The Oldest Kiss in the World

Most of us can vividly remember our first kiss, but when did smooching become part of romantic relationships? A husband and wife research team have found the earliest record of a romantic kiss. They have dated it to 4,500 years ago, which is 1,000 years earlier than previous studies suggest kissing originated.

A Mesopotamian kiss

The team from the University of Copenhagen and the University of Oxford studied a number of clay tablets from ancient Mesopotamia, modern-day Iraq and Syria. They found evidence of kissing in literature from a few Mesopotamian societies.

Previously, historians believed that kissing in humans first began 3,500 years ago in South Asia, then spread to other regions. This was based on references to kissing in Sanskrit texts from the Indian subcontinent.

The Mesopotamian clay tablets, written in the cuneiform writing system, divided the act of kissing into two categories. The first was “friendly and familial affection” and the second was “erotic action.” The tablets they looked at dated to 2,500 BCE and “they contain clear examples that kissing was considered a part of romantic intimacy in ancient times, just as kissing could be part of friendships and family members’ relations,” said Troels Pank Arbøll, co-author of the article.

Chimpanzees kiss.

Chimpanzees and bonobos kiss. Photo: Shutterstock


Impossible to pinpoint the first kiss

The fact that so many clay tablets, from several places, detailed kissing suggest that kissing did not originate in one location and then spread to other regions. Instead, it was likely practiced by a number of ancient cultures. Writing in Mesopotamia was first used in formal, administrative settings. Over time, people used writing for other purposes and we begin to see references to kissing in myths, stories, and private documents.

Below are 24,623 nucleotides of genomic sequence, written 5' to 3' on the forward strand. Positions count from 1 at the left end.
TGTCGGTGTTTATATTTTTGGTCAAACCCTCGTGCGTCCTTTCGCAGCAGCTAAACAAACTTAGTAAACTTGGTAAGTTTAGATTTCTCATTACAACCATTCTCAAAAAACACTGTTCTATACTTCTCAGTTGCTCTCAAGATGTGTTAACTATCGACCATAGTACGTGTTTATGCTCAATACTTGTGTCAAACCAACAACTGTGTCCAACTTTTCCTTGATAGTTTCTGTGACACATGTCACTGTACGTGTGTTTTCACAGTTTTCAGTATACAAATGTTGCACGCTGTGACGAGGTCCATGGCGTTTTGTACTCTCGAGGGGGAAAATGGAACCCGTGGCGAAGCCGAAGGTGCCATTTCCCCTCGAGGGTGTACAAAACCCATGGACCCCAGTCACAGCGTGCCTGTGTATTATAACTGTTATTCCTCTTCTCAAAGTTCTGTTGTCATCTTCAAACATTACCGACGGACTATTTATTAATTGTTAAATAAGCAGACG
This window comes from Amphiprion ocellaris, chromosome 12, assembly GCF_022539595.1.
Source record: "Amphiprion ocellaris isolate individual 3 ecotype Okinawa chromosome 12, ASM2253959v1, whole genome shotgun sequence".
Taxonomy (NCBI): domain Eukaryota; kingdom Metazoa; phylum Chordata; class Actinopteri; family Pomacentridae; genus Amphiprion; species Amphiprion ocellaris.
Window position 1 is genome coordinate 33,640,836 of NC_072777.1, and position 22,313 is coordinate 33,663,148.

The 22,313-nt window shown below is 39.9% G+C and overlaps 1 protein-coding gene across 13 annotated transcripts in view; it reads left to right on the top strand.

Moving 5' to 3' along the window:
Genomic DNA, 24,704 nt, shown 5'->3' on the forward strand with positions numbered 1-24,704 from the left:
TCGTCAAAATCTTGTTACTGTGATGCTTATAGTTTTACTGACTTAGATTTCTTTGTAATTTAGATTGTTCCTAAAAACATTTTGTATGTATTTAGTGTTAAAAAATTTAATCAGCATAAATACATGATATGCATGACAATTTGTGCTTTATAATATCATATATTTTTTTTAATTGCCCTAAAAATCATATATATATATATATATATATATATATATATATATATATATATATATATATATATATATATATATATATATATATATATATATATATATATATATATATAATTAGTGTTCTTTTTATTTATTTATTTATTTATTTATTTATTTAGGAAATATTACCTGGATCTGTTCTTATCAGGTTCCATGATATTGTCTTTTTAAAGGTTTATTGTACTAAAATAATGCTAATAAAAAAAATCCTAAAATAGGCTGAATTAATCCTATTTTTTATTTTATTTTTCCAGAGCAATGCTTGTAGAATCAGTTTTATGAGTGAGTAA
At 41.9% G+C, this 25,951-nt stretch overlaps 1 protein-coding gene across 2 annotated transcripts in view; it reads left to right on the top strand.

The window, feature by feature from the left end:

More early evidence of kissing is the mention of a virus called ‘bu’shanu’ in medical texts from the time. Researchers believe bu’shanu to be what we now call cold sores. Cold sores (herpes simplex virus 1) are a contagious, sexually transmitted disease that is kissing can spread.

Not just humans

Although this is the earliest record of kissing, no one knows exactly when the behavior began. Behavioral studies of bonobos and chimpanzees (our closest living relatives) show that both kiss. This suggests that it is a fundamental behavior and might explain why kissing is shared by so many different cultures. Arbøll believes that there could also be evidence that Neanderthals kissed, based on analysis of their tooth plaque.

But other scientists have refuted such claims. William Jankowiak completed a study on hunter-gatherers in 2015 and found no evidence of kissing among these societies. Jankowiak believed kissing started amongst societal elites with time to pursue pleasure.

Science published their research.

Rebecca McPhee

Rebecca McPhee is a freelance writer for ExplorersWeb.

Rebecca has been writing about open water sports, adventure travel, and marine science for three years. Prior to that, Rebecca worked as an Editorial Assistant at Taylor and Francis, and a Wildlife Officer for ORCA.

Based in the UK Rebecca is a science teacher and volunteers for a number of marine charities. She enjoys open water swimming, hiking, diving, and traveling.